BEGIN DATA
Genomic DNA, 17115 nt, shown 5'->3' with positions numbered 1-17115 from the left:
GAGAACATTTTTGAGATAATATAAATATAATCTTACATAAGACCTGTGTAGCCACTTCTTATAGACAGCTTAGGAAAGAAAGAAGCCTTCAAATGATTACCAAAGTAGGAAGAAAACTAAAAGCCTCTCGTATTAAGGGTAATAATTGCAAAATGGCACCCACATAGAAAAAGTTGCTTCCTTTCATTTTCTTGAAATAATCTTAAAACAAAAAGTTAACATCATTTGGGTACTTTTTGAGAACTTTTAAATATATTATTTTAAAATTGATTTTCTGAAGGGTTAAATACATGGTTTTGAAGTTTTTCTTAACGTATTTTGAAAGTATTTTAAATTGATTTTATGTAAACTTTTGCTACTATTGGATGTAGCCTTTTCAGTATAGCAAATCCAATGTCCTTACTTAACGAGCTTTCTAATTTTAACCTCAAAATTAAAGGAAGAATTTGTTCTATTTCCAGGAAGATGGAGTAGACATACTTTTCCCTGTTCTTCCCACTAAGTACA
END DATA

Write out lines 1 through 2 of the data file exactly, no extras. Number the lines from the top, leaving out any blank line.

Genomic DNA, 17115 nt, shown 5'->3' with positions numbered 1-17115 from the left:
GAGAACATTTTTGAGATAATATAAATATAATCTTACATAAGACCTGTGTAGCCACTTCTTATAGACAGCTTAGGAAAGAAAGAAGCCTTCAAATGATTACCAAAGTAGGAAGAAAACTAAAAGCCTCTCGTATTAAGGGTAATAATTGCAAAATGGCACCCACATAGAAAAAGTTGCTTCCTTTCATTTTCTTGAAATAATCTTAAAACAAAAAGTTAACATCATTTGGGTACTTTTTGAGAACTTTTAAATATATTATTTTAAAATTGATTTTCTGAAGGGTTAAATACATGGTTTTGAAGTTTTTCTTAACGTATTTTGAAAGTATTTTAAATTGATTTTATGTAAACTTTTGCTACTATTGGATGTAGCCTTTTCAGTATAGCAAATCCAATGTCCTTACTTAACGAGCTTTCTAATTTTAACCTCAAAATTAAAGGAAGAATTTGTTCTATTTCCAGGAAGATGGAGTAGACATACTTTTCCCTGTTCTTCCCACTAAGTACA